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Be iri the . Lead in the' Race i|;3g His Record for Executive Ability Is a Good One mid His Qualification^ Are Patent to All Who Know Him. Means Everyone in Enfield. • ' • much lias been said for the past two months regarding the local postoffice Situation that it! seeded hardly worth while to give out any informationuntil something had been definitely decided and couldbe called news. The last hope of Postmaster Tudor Gowdy faded away on March 4Jh, and the republicans of this vicinity are now standing by —— —•—:—- . Information Furnished by The Press ;f Was Absolutely Correct s arid Floor Plans That Were in .the Hai>ds of the Committee Now on Exhibition in The Press Office. That the building committee had plans for a new school at the time ojf the-last town meeting is now positively known. That several archi-aM* ww<s.>"~7..W •* .• 'HULLIVAX.- ^^^^CSindidiitef for Postmaster;:^-; SU m tainment April 14th ari&M msm V' 'Sf j. .-rrf • • ;V.'. "3;-; watchitigwith. intense interest regarding tlija matter of who his suc- ^.cesso^Ydft be, . . , . i$'::TtfSf^andiTOtes"#vhohave circulated -'petitions are M. W. Hullivan arid W. J. Hughes, and within a few days Henry Davis, it is understood, "has entered the race. Public opinion,, as gathered from those promi nent in democratic circles and inde pendent in relation to party politics, seems to favor M. W. Hullivan. Mr. Hullivan was born in New London, in 1866, and came to Tlio'mpsoiiviile when 19 years old to . accept a position as telegraph operator at the passenger station. He remained as such for many years. At 22 years of age he was elected chairman of the democratic town committee and held that position for seven years. His executive ability and Qualifications for the.office were soon manifested by the democrats of Enfield and at the age of 24 he was appointed a deputy sheriff... for Hartford county by the late Sheriff Miles B. Preston and he served all through the democratic administration. For over a quarter of a century, Mr. Hullivan lias resided in Tliompsonville and has taken an active interest in all town and public affairs. He is a ready debater and has earned the reputation of being a man who tights in the open and if he has anything to say he says it in public. He has proven himself an aggressive and" conscientious, factor in town and public affairs and one ^generally reckoned with in town and democratic circles. - • Mr. Hullivan has, it is understood, the united support of the local democratic committee, and has received most loyal encouragement and support from State Central Committeeman M. J. Connor. It is doubtful if liny candidate in any town in the United States could have more zeal ous supporters for the position ->f postmaster than has Mr. Hullivan. as his support comes not only from •a united democratic town committee • but from all classes of people, irre- •sp«ctive of party* politics. A few years ago through the enterprising spirit of Mr. Hullivan the office of the Western Union Teie-graph company was moved" up-town to a central and convenient place for all people, and since then Mr. Hullivan has been the manager -of the local Western Union, station. He is also in the newsroom business and , ,..r, enjoys a large patronage, • - Perhaps few men in the state of ' Connecticut enjoy a larger acquaiut- ^ anceship throughout the state than does Mr. Hullivan, by reason of his having beei) elected a delegate to -most all the important "conventions of the democratic party, which have been held for the past 20 years. He -was the alternate of M. J. Connor to the -last democratic national convention at Baltimore, and then had the pleasure of voting for Woodrow Willson as the party condldate for President. . " ." tects, having read in the papers that Enfield was to have a new school, submitted drawings, plans, etc., to the secretary of the building committee, Charles H. Willson, at his office is now positively known. A brotherr in-law of Mr. Willson was selected to' do the work,, however. Had The Press not published the information-l-' that everything was in readines to go ahead with the work at once, it is very probable that plans and drawings would have been shown by the building committee at the last .town meeting. Members of that committee when asked at the last meeting if they had plans and specifications replied that they had not. This paper, now has in its possession a sketch and floor plans of a building which was. in the hands of the committee at that time. Our readers and subscribers can see the picture and floor plans in our window, where they will remain until next Monday. This is only one of more which were in the. possession of" the committee at^ the time of the meeting. The Press lias only interested itself in this matter, because of the magnitude of the project and the desire to acquaint the public with conditions as they actually are. With all all this ..information in the hands of the building committee the people ought to have been entitled tb hear something of a report. The Press has gone so far as to be able to assure the. public that the school,*^ pictul^tof Vrhlch is now on exhibition at" its office, can be erected and -left complete in every detail, including desks, blackboards, electric clocks in every room and an electric clock on the outside of the building for a sum not to exceed $35,000. For a combination, school the cost would be more, but not as much as would be expected. The Press, as a paper, will not take sides with either faction over school "matters; its only aim and purpose is to give the citizens of Enfield all the news and to stand by and for the rights of all the people all the time. Also AVill Sing ,for JThis Popular Home. Organization and a Program of the Best Vaudeville Has Already Been Booked. Manager Albert F. Baker of the Brussels A. C. has been in New York and Boston recently for the purpose of booking the best attractions obtainable for the coming annual entertainment of the Brussels which will disclaims* all bility in regard to the views expressed *i^uiis column and will not be held ^ indorsing them because publishing them'. All communications must j>e accompanied by the name-'and. address of the author; be held in the Majestic theatre Mon day evening, April 14th. Arrangements have been made with' the United Booking Co. of New York and the W. B. Church Booking Co of Boston, who promise the very best vaudeville that can be obtained for one-night stands. But the fact that will most delight the baseball enthusiasts of the town is that "Smoky Joe" Wood, the world's greatest pitcher, who won the "world's championship for - the Boston Red Sox, is expected to come to Thompsonville and take part In this effort of the Brussels to provide funds for a good baseball season the coming summer. Miss Ruth Thorpe, Thompsonville's prima donna soprano, of whom all are justly proud, has also been requested to sing at the coming entertainment, and if her other contracts will permit she will do so, as Miss Thorpe always delights In pleasing the people of her native town Work on the souvenir program for this entertainnfent is well under way, being in charge of a committee of 10, who are meeting with deserved sue cess in their soliciting of advertisements from our local merchants. The benefits to our home merchants in keeping such large numbers of people in town every Saturday during the baseball season, to say nothing of the crowds brought here from out of town to witness the games, should be appreciated and hearty support should be given the Brussels in their endeavors. msm J&it. \ \ " » CONCERT AND LECTURE "STORY BEAUTIFUL" OF IRELAND mm Will Be Given l>y St. Patrick's Choir and Rev. John P. Conway^Lecturer, Sunday, March 10th. The concert and lecture under the auspices of St. Patrick's church choir to be given in St. Joseph's hall, Sunday evening, March 16th, promise to be a musical and intellectual treat. The "Story Beautiful" of Ireland in song and. story will be the theme of the evening's entertainment. The wondrous charm and unsurpassed sweetness of Iri&h melody will be heard in the masterpieces of her favorite son, Moore. St. Patrick's eho.ir possesses unusual talent, both in solo and chorus work, and their success in last year's concert was nothing short ok an ovation to the singers individually and collectively. The violin- obligato will be played by George Dineen, a local violinist of extraordinary ability. The harpist is one of the leading artists of Springfield. Irish airs on these instruments will doubtless charm and delight. The lecture on "Faith and Fatherland," by the Rev. John F. Conway will be an intellectual treat, because it is a subject nearest and dearest to the hearts of Irishmen and their descendants. Ireland's story can be interpreted by no abler or more eloquent, tongue than that of one of her own children—the "Soggarth aroon." BARTENDERS' UNION CONCERT AND DANCE Pranlclin Hall Will Be a Scene of Gaiety Monday Night, March 24th. The local branch of the Bartenders' Union has completed arrange ments for its annual concert and dance to be held in Franklin hall on Easter Monday night, March 24. The general committee of arrangements are J. J. Higgins, T. J. Connor, F. Fitzgerald, J. Tillson and' D. J. Quinn. The floor will be in charge of D. J. Quinn, assisted by F. Fitzgerald, and the following corps of aids: F. Chap pelle, G. Bushee, P. Mulryan, A. Sny der, J. Ryan, J. Malley, W. Hyland, P. Hygenick, A. Adamchic, R. Carroll, R. Connor, J. Tillson, J. Cooney J. Loftus, J. Mitchell, M. Furey, A. Lyons, R. Godfrey, J. Bopath, J Triggs. Cavanaugh's orchestra will furnish music for the dancers and J J. Ready will prompt. Vocal selections and vaudeville will be. given be tween the dances. Enfield's Foreigners; . ut a.'cfeiitury ago, the quiet,' beautiful did; town began to be invaded. lite citizens were proud of its history. - They were mainly a church-going people, loyal to their pastor as a-minister of Christ, who in most cases held his* cTTarge while • life lasted. On Sundays the streets were thronged with vehicles from the north, the* east and the south, carrying the people to the one place of worship on Enfield street. On week days, when state or town affairs were to be considered, the streets were again. alive -with patriots going to the same, edifice to discuss and vote for general welfare. Those old enough to look back to the survivors of those early days do so with pride, remembering their mental, moral and physical character and worth, not forgetting what they did to enhance prosperity, and make Enfield what it is af a delightful place, for residences. • To one of its native citizens, Orin Thompson, is specially due the beginning of Enfield's present prosperity. . Thrc ugh his foresight and enterprise the Carpet City had its birth and early development. He brought among us a colony of for-eigners- r-mainly Scotch and English. They co-operated with us and were a strength to us in matters of religion and government. They entered well into all schemes for mutual welfare. Their • children appreciated our school privileges and today are among our foremost citizens. Later-Son, people in Ireland saw our need of help, and their opportunity, and took places in factory on land,'in, domestic service and in the building up of our great railroad systems. -As was the case with the children of the Scotch, the Irish were not slow rSee the advantages of education and are become our mer chants, milliners, teachers, doctors and lawyers. And now other coun tries of the old world have answered the call of labor and their bright and many children are demanding education to better fit them for life's duties and true American citizenship How shall it be done? By doing what has long been felt should be done. Let the present High school build ing be turned over for use of the lower grades. It is specially con venleht for them, being on the line of the trolley. Build for the high or higher grades on some convenient spot away from noise and dust ,or unpleasant surroundings and where there may be ample room for outdoor healthful exercise and culture and space enough to enlarge if there should be call for it. HORACE KING. Chauffeur and Companion Narrowly fi^jfl Escape Death NO PATROLMAN APPOINTED (Continued on Page Fire.) A Novel Musical Entertainment. The Ladies' Aid of St. Andrew's Episcopal church are arranging to give an entertainment April 2d and 3d which promises to be unique in many respects. It consists of a program of popular music rendered by an orchestra of 30 performers, using instruments hitherto unused in orchestration and directed by one who makes her debut as musical director. It is expected that her success in producing . musical effects will be complete "and Instantaneous, outclassing the efforts of those who have been active in the work for 25 years "in this vicinity. ^: P Bring those absent from the family circle to you by telepttone^?^ Regular Meeting of Selectmen Held Monday Morning—Property Owners Seek Relief From Action of Board of Relief. The monthly meeting of the board of selectmen was held in the town building Monday morning. Routine matters were transacted and a large number of bills approved for payment. No action was taken in re gard to appointing a patrolman on the police force to fill the vacancy caused by the resignation of John E Kelley. Several property owners appeared before the board and appealed from the doings of the board of assessors and board of relief in revising the grand list, stating that the increase in their assessments was out of pro portion with other revisions made by the boards. The selectmen having no power to make abatements in the tax list, unless on account of eVror, stated that the taxpayers would have to carry their cases to the courts if the protests are continued. ^ ^ ; ATTORNEY FLETCHER PLANS TO C1£AN OP TON AND CITY MISMANAGEME A Prominent Enfield Citizen Who Takes a Deep and Good Government Machine Skidded on Enfield Street •While Chauffeur Was Trying to Obtain Lead in a Race With Another Auto—Automobile a Wreck. chauffeur employed by the Pope Manufacturing Co., together with a companion in the same car. had a narrow escape from death Monday afternoon about 5:00 o'clock when the testing car he was driving collided. with a telephone pole at a point opposite- the residence of Normana F. Allen on Enfield street. The'chauffeur had been racing, another- tester from the Pope Manufacturing Go. and the two testers, going at a tremendous rate of speed, had attracted attention farther up Enfield street. At the time of the accident'• the cars were almost abreast. The machines were speeding toward Hartford and the driver of the wrecked car turned to one side to take the lead and the car skidded, the rear wheels bringing up against a telephone pole and remaining wedged against the pole, while the front and body of the car separated and went more than 20 feet farther. The'pole was split apart from top to bottom, the two cross-bars falling to the ground and damaging the wires of the;, telephone and electric light companies. The driver "of the wrecked machine was thrown over his companion and landed nearly 20 feet away, while his companion was thrown about half that distance. Neither was seriously injured,, the chauffeur receiving a slight sprain to one leg. The driver of the other tester after the accident brought his car to a stop at once and after the victims had picked themselves up and found out the damage to their car, they got into the other tester and continued on their journey to Hartford without giving their names. The wrecked car was left at one side of the road. Springs and other small parts of the wrecked machine were found many feet away. An Essay He Wrote Sixteen Years Ago, on Party Lines in Local AlFairs, Sees Light for First Time Todays—Presents Bill to Legislatui e to;^'? Remedy Conditions Modeled After Wisconsin Law—Xot Much CJiance/--" for It This Session, But Some Food for Thought. ' AN OLD-FASHIONED DONATION PARTY Mr. Editor: It would be more fitting for me to speak in town meeting, but I am better able to write, and knowing the sacredness of the press in general regarding communications from the (Continued on Page Eight.) T FOR LOCAL For the Benefit' of The Playground. ,A social and dance for the benefit of the children's playground fund will be given in Casino hall, Wednesday evening, March 26th, beginning at 8:00 o'clock. TJie public will welcome this opportunity of furthering a cause which appeals to all as most worthy. Tickets will be sold .at 35 Many Applications for Position of Superintendent of Schools ' A Committee Appointed to Consider Candidates and Present Names of a Number Most Eligible—To Secure Speakers for Public Addresses on School Questions. A meeting of the school committee was held Monday afternoon in. the town building and it was voted to recommend to the selectmen that poles and flags be purchased for the Bell school in this village, and also for the schools in the Wallop and Jabbok districts, in response to a communication received from several citizens by the selectmen and referred to the school committee. Many applications for the position of superintendent of schools have been received by the board, which system is to be inaugurated with the opening of the September term. Dr. James H. Darling, Dr. John L. Bridge and Francis P. Leary were appointed a committee to consider candidates and bring in a list of the four or five who- appear to be best fitted for the place. Dr. Darling, as president of the board, was instructed to confer with the Woman's club of Enfield relative to securing a speaker to address the AM HAIiaaI mi Aei+tAvtcf Methodist Church People' Surprise Their Pastor, Rev. J. N. Patter- ' son. On Friday evening the home of Rev. John N. Patterson, pastor of the Methodist Episcopal church, on Pearl street, was the scene of an enjoyable gathering when a surprise party was given to the pastor and his family by his congregation. The party was largely attended, which shows the strong bonds of friendship existing between the pastor and the people of his church. The entertainment was in the form of an old-fasliioned donation party and each guest- came with some token, the collection including articles of food, clothing, furniture and money. Mr. Patterson was also presented with a purse of money. Vocal and instrumental music, parlor games and guessing contests were enjoyed. Refreshments were served. The surprise was first planned by the Ladies' Aid society of the church and the members of the congregation joined, making it one of the most pleasant social gatherings which the church has held in the three years in which Rev. Mr. Patterson lias been in the village. The congregation has asked the conference which meets in April to return Mr. Patterson to the local charge for another year. REMOVAL OF OLD LANDMARK Old Dye House Bridge Over Asmin tuck Brook Has Been Demolished. The old dye house bridge, spanning Asnuntuck brook, was demolished Monday to make room for a more substantial structure to be erected soon. The old bridge was a wooden structure and was erected in the days before the Civil war. It has long been a familiar landmark of the village. Many interesting incidents in connection with the bridge have been recalled, perhaps the foremost of which is that of a deserter who had been pursued by a United States officer and concealed . himself there and who later made his escape without being found after his pursuers had gone from the vicinity. A telephone in your home costs less than five cents a day. Oood Printing" at reasonable nrtfiao at Thft Press office There is now and then a man who takes a serious interest in the government under which he lives and after some study of a political ques-tibn has enough confidence in the merits of his plan to present it to the professional state savers for enactment into law. Such briefly is the case of Henry F. Fletcher of Enfield, who practices law in Hartford. He appeared before the judiciary committee, Wednesday, to talk for a bill he had introduced which has as its object the doing away of fine party lines in matters of purely local nature in the state. Such a law has been adopted in Wisconsin. It will receive scant attention at this session of the Connecticut legislature, at the hands of men who will sit in judgment upon it by virtue of the backing of some particular party, and who have been trained to consider party as Jabove everything else. But some day, at some future session, when the world has made a few more revolutions and rotated on the a>-*s of good government some more, it may come to something. This is the first four sections of the bill: Section 1. No designation of any party or principle shall be used on any ballot at anV town, city, or borough election; except that a designation of principle, expressed in not more than five words, may be used when it does not contain in whole or in part the" name or designation of any party or principle used in this state upon any ballot for the election of any candidate for any state or federal office. All ballots cast in violation of the provisions of this section shall be void. Sec. 2. The secretary of the state shall decide by lot the order in which the party columns shall be arranged on all ballots intended to be used at any town, city, or borough election. Sec. 3. The name of no person shall be erased from the enrollment list of any party under the provisions of sections 5, 6 and 7, of Chapter 265 of the Public Acts of 1909 for not acting at any town, city, or borough election with the party with which liis name is enrolled, or for not supporting the principles or candidates of such party at such election. Sec. 4. No person shall be denied under the provisions of Section 4 of Chapter 26f) of the Public Acts of 1909 the privilege of having his name entered upon any party enrollment list because he has not supported or will not support the principles and candidates of such party at any town, city, or borough election. Along with his talk to the committee Mr. Fletcher had an essay on the subject which ,he prepared in 1897 but which until this morning never saw the light of day. If, after considering an essay for 16 years the writer believes it still worth while and Mr. Fletcher does, it ought to' interest somebody, so here goes: Municipal Reform Verbal Reform. "Of the many questions/that press upon us for solution, none, perhaps, awakens greater interest, than the municipal problem, the problem of local government in our cities and towns. It seems to be admitted on all sides that our cities and towns are ill-governed, incompetent, careless and often corrupt and in unprincipled hands and that frequently, if not usually, our municipalities are in the grasp of a carefully organized ring, whose control extends to every department and whose purpose is power and emolument. Every now and then there conies an upheaval, a 'reform move,' and our cities are seen to put forth great spasmodic efforts to extricate themselves from the mire in which they are engulfed. "These are remarkable occasions and well worthy of the attention of the psychologist and sociologist. Preachers deliver sensational sermons delineating the corrupt and immoral condition of the city, newspapers fill their columns with details of the unedifying state of affairs, clubs and associations take the matter up and set a political avalanche in motion and so the 'reform' begins. Politicians of the minority party see their chance and enter into the movement with all the zeal and >' •> V.' stive Inter -V',, 'vV;- enthusiasm of which demagogues are capable. Investigation committees are set to stirring up the odoriferous mass, startling disclosures are made and new words are added to our vocabulary. Then comes the election and the old party is igno-miniously hurled from office, a new party is put in its place and tiie city is for the moment a more wholesome social body. " 'But what comes of it at last?' What good, indeed! The great city is in the condition of Dinah's kitchen after one of the perio^cal house-cleanings; < it is purified and put in order, but the bad habits remain as before. In a few years the qsmt officials have learned the ways of corruption as thoroughly as the old ones, the few that might have done something to maintain a better system have disappeared from their offices and many of the worst of the old regime have found their way back into their places again. But what is most important of all is simply this, nothing has been learned; no new truths have been added to our knowledge of the science of government, we are as ignorant and incompetent as before and a remedy for the municipal disease remains to be discovered. "That there can be a remedy few I think will deny. Many there are who seek and some there are who claim to have found a general remedy, a universal panacea, that will heal at once all the diseases, whether national, provincial, or municipal, which infest the body politic. Others, less sanguine, seek only for a specific for each individual disease and are content if they, can make one part whole at a time. It is to the atten- • ZfM tiou of these latter that his article is addressed. • "If the majority of our-citizens are for the most part satisfied with cor-ruption and misgovernment in muni- , •' cipal affairs then there is no remedy consistent with a democratic form of government. But this can hardly be the case since that which is called Vv|£f!$§ corruption and misgovernment is necessarily something which is be-lieved to be harmful to the great - • body of citizens and the citizens as a ' :Ms whole cannot be supposed to be satis- ' -'v! <• ^ll * ' ' - % > ' . - i • mm s *•; fied with that which does them injury. But if the majority desire good government, how is their will so frequently defeated? Do they not vote at each election? How is it that their wishes do not prevail? There can be but one answer to this question, namely, that great numbers of good men support and uphold administrations of whose character and policy they very little approve. And we can only suppose them to do this because some great obstacle prevents them from voting according to their desires. If this be so then our problem resolves itself into this, we must seek out and remove this obstacle and make it easy and convenient for each citizen to support that only of which he approves. To do this we m,ust destroy all unnecessary connections of different phases of our political life. "In the affairs of men, words and names play a most important part. Great attention was paid by the ancients to names and most nations had a tradition of the origin of them. Among savage tribes it was often believed that to obtain a man's name was to obtain some power over him. So, in our political and social life names are the ensigns under which men do battle and for they are ever solicitous for the honor and prestige of the name • of that party which they are accustomed to • support. Experience has further ,s| proven that a name cannot be cast down, or a party suffer at any point . without injury to those principles.,-, which it represents or supports. This " , results in the spirit of party alle-:fj||g; giance and it is to one of the effects . of this spirit that I now desire to call1 attention. • • . "There are in the locality where I:g«; live three, distinct governmental or- ;|j§' ganizations. .They are indeed sub-o r d i n a t e o n e t o a n o t h e r , b u t e a c h i s - this reason /-''it ' WM-occupied with a separate and clearly . — * - «— „ - tion, but the problems of one have no^ defined field of its own. Each also,' presents its own problems for solu-connection with those of another. First, there is the national govern-vrWN (Contiqned on Page Two.) -Vv '''*•'v; i#P Sift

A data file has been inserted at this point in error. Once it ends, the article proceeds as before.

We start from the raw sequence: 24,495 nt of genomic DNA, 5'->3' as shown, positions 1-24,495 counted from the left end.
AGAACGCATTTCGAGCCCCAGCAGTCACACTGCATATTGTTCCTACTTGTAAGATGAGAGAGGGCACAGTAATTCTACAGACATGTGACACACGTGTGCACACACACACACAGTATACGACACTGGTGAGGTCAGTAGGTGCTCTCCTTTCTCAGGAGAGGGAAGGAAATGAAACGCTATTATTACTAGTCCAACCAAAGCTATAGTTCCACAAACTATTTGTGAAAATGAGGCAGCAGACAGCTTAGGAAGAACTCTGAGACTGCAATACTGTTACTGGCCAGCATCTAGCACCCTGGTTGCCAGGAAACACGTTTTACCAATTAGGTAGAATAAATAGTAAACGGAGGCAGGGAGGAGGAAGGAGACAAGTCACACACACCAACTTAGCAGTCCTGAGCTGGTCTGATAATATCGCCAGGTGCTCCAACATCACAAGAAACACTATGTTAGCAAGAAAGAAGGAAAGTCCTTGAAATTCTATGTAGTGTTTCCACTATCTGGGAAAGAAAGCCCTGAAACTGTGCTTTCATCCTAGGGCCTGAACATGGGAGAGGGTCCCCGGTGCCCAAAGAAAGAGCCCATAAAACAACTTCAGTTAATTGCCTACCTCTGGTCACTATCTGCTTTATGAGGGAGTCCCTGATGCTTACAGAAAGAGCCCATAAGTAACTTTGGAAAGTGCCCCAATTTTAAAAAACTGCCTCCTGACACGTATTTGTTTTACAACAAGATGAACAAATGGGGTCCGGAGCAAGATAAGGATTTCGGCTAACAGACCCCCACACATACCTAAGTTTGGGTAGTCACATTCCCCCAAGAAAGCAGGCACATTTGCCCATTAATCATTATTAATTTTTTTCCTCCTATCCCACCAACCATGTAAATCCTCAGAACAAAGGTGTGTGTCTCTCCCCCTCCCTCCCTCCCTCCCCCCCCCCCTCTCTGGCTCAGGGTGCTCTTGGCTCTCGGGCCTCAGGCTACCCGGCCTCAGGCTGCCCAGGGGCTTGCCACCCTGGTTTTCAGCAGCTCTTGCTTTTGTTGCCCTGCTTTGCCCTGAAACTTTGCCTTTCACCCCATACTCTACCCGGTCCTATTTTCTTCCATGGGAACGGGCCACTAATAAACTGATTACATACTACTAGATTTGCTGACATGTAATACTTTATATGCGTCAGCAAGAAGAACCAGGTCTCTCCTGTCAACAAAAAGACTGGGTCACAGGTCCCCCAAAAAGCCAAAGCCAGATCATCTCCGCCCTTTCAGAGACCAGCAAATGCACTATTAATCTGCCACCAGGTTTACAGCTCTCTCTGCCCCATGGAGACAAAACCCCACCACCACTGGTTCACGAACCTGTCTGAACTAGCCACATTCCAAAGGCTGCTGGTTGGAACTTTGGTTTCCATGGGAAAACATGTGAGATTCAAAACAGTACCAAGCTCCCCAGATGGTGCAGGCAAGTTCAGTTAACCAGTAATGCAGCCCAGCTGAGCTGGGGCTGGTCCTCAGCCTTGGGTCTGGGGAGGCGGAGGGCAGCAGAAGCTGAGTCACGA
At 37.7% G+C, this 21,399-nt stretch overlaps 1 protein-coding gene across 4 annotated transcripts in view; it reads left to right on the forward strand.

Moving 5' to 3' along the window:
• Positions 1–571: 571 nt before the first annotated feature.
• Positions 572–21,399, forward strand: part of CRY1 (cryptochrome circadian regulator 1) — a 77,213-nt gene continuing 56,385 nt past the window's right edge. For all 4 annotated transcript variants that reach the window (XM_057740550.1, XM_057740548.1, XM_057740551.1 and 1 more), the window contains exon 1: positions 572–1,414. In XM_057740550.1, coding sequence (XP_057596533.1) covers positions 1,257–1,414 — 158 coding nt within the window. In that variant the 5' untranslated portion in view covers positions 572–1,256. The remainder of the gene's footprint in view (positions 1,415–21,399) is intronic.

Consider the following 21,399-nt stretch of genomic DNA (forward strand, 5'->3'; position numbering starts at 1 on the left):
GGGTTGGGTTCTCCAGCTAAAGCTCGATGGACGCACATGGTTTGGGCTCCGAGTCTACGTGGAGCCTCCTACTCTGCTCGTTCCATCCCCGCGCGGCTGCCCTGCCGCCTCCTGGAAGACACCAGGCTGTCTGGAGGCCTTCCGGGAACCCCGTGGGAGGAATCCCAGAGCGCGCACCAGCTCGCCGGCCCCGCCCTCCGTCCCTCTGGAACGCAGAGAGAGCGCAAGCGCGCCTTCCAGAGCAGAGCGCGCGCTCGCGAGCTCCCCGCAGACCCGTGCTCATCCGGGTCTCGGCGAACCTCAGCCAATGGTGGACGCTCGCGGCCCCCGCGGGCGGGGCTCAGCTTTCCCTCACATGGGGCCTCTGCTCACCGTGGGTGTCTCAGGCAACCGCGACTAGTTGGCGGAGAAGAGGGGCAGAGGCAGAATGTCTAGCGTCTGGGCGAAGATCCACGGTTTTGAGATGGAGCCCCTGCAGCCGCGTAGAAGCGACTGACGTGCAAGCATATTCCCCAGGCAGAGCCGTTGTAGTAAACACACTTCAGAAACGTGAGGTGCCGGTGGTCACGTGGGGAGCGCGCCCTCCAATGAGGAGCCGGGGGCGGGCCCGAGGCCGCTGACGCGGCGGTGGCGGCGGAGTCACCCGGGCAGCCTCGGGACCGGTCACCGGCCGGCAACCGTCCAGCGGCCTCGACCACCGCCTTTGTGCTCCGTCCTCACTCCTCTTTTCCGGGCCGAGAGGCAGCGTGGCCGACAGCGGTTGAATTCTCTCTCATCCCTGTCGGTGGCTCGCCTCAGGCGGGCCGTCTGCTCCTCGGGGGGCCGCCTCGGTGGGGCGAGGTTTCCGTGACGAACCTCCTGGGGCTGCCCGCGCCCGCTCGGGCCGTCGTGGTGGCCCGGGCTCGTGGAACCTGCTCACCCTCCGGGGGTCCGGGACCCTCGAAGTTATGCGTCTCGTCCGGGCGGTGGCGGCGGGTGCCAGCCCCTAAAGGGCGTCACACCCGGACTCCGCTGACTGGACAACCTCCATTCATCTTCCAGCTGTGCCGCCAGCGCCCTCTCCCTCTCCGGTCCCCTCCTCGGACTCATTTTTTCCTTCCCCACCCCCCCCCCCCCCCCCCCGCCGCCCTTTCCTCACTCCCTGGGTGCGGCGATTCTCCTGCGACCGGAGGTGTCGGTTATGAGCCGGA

Be iri the
. Lead in the' Race i|;3g
His Record for Executive Ability Is a
Good One mid His Qualification^
Are Patent to All Who Know Him.
Means Everyone in Enfield.
• ' •
much lias been said for the
past two months regarding the local
postoffice Situation that it! seeded
hardly worth while to give out any
informationuntil something had
been definitely decided and couldbe
called news. The last hope of Postmaster
Tudor Gowdy faded away
on March 4Jh, and the republicans of
this vicinity are now standing by
—— —•—:—- .
Information Furnished by The Press
;f Was Absolutely Correct s
arid Floor Plans That Were in
.the Hai>ds of the Committee Now
on Exhibition in The Press Office.
That the building committee had
plans for a new school at the time ojf
the-last town meeting is now positively
known. That several archi-aM*